7 Unusual and Fun Facts About Swimming Pools
For a little bit of fun, we thought we’d put our swimming pool expertise to good use and compile a list of our favourite fun and unusual facts about swimming pools. Why not, right?! Read on below to enlighten yourself with some interesting tidbits about swimming pools that will make for great conversation starters around the dining table.
1. The biggest swimming pool in the world is 20 acres large
Yep, 20 acres. That’s about the size of 16 football fields. The largest pool in the world is in Algarroba, Chile and cost close to $2 billion to build back in 2006. Holding an enormous 66 million gallons of water, stretching 1,013 metres long and going as deep as 35 metres in some sections (that’s approximately 12 stories), the pool is a part of the San Alfonso del Mar resort and has a whole range of interesting features to it – including a pool within the pool, and a saltwater pool beside it housed in an indoor glass pyramid. As you can likely imagine, the pool is too large to swim across and requires travel by canoe, kayak or paddleboat if you want to get to the other side.
2. The oldest swimming pool in the world dates back to the Third Millennium BC
Now an archeological site, the oldest swimming pool in the world known as the Great Bath can be found in Mohenjo-daro, Pakistan. It was believed that the Great Bath was used for ritual bathing ceremonies and religious purposes like purification. The surprisingly sophisticated structure of the pool, as well as the presence of washrooms in residential structures nearby, tells historians and scholars that hygiene and cleanliness was likely important to Mohenjo-daro residents at the time.
3. The most popular accessory or add-on to a pool is (still) a diving board
A significant 38% of pools have diving boards, which make them the most popular add-on for swimming pools. However, a few decades ago this number might have been closer to 80%. So what changed? Pool safety laws and regulations have tightened up tremendously over recent years, meaning that a lot of manufacturers have phased out diving boards to avoid accidents and ensuing lawsuits. There’s also the issue of diving boards not even being an option in the first place – your pool needs to be a certain size in order for it to be eligible for a diving board installation, and cannot be an above-ground model. Lastly, there’s also the issue of homeowners insurance, which often goes up in response to the addition of a diving board to a swimming pool.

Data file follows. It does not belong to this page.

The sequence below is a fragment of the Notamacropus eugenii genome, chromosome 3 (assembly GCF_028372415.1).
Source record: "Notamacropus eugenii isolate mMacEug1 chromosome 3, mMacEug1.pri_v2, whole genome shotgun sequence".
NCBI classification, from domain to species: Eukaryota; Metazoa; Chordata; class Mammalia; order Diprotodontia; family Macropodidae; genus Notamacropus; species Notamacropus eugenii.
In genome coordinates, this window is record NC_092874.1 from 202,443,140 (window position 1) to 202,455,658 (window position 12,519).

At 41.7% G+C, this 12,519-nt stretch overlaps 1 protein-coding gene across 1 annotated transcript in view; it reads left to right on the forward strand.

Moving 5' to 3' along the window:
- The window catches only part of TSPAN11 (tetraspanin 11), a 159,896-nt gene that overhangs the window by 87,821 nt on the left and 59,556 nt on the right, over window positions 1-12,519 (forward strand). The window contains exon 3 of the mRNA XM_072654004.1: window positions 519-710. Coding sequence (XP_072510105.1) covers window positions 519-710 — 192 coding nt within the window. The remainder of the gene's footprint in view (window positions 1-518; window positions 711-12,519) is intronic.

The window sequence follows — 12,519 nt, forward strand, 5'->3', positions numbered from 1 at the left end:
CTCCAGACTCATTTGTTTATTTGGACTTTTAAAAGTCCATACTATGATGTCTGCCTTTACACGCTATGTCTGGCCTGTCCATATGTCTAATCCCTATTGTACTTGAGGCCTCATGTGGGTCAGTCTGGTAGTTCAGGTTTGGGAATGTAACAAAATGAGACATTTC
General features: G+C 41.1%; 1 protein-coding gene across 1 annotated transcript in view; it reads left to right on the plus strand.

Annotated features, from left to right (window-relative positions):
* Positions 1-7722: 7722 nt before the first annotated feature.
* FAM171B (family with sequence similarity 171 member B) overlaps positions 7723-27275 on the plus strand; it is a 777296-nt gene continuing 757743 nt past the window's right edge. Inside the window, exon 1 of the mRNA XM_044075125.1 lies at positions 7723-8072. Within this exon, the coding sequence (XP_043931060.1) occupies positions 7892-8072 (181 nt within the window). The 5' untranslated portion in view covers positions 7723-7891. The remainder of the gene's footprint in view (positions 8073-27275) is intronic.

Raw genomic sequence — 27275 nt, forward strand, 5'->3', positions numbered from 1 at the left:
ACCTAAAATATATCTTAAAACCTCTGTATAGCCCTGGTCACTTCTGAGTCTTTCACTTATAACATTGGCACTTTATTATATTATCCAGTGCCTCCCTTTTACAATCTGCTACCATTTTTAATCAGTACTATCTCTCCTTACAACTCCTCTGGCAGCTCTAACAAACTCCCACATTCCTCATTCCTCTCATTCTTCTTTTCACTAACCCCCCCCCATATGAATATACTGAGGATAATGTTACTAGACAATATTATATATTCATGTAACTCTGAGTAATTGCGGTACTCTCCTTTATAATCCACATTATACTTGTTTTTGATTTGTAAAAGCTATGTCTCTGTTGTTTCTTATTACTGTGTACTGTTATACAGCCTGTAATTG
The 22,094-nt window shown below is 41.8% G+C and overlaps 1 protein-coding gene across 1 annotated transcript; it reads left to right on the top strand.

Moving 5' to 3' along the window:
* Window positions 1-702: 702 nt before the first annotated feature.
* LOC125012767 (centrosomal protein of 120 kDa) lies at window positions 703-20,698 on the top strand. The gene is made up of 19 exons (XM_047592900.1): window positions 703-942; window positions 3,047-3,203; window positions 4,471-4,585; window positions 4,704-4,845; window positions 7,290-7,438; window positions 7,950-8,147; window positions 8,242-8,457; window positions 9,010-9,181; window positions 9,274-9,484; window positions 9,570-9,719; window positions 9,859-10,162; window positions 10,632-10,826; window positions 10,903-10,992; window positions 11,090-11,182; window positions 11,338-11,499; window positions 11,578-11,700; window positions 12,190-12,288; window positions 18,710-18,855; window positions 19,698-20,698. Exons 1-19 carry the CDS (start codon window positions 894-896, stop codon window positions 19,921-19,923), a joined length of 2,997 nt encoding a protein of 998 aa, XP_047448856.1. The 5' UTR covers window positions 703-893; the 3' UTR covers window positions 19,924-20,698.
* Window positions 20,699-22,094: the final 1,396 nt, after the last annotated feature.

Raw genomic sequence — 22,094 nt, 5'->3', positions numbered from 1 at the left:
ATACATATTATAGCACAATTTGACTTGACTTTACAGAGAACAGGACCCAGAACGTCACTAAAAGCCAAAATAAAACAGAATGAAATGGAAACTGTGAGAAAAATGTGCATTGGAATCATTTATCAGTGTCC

4. One of the first ocean liners to have a swimming pool was The Titanic
Yes, the Titanic was a landmark in a number of ways, and that seems to include being one of the first ships of its type to have a pool. The actual first was the RMS Olympic, which was widely considered to be a “sister” to the Titanic and set sail the year beforehand. The pools on both the RMS Olympic and the Titanic were heated and only available for use by first-class passengers, and were open at different times for men and different times for women. Known more specifically as the Swimming Bath on the Titanic, it was part of the Turkish bath complex on the ship and passengers had to buy a ticket to be admitted entry. If you’re a history buff, you might know it as the last room on the bow of the ship to flood as it went down!
5. The Olympics get pretty serious when it comes to their swimming pools
Swimming was brought on as one of the original 9 official sports at the first modern Olympic Games in 1896, and ever since then Australia has enjoyed most of its Olympic medals in that category, with a total of 208 won – among those include 9 from Ian Thorpe and another 9 from Leisel Jones. Originally the swimming competitions were held in the Mediterranean Sea, but this all changed at the London Games in 1908 where the first Olympic swimming pool was built. Today, Olympic-sized pools can hold an enormous 850,000 gallons of water, which equals roughly 3.8 million litres. While they are always 50 metres long, when it comes to width they can vary, going up to 25 metres.
6. The Ancient Egyptians loved to swim
It’s true – it seems like swimming for leisure has been enjoyed by cultures from all over the world for millennia. Ancient wall drawings in Egypt dating back to 2500 BC depict people swimming, specifically using an over-arm stroke comparable to the front crawl. Swimming was something the noble folk enjoyed, with swimming lessons for young royal children being encouraged. While some suggest the common folk would practice swimming in the River Nile (though it’s contentious, as the Nile was infested with dangerous animals), royals and noblemen enjoyed swimming in private swimming pools in their palaces.
7. The weirdest pool in the world goes to…
Calm, blue ocean waves are commonly simulated in cerulean swimming pools, so this pool is particularly shocking when you lay eyes on it. A beachfront hotel in Koh Samui, Thailand uniquely named The Library has a similarly unique pool, with waters of a confronting blood-red colour. Interestingly, the red colour doesn’t come from the water itself, but rather from the intricate red mosaic tiling used when building the pool. P.S. If you’re a bookworm, you might enjoy the fact that the resort lives up to its name, showcasing a 1,400-book library.
So, there’s our range of factoids and interesting stories about pools for you to pull out next time the topic comes up in conversation. Whether it’s history, geography, sports or just oddities, there’s a whole realm of interesting stats and information when it comes to swimming pools. We’re some of Australia’s leading experts in the field, after all.
Want to make better use of our knowledge and chat about getting your own pool installed? Contact us today to chat through your options.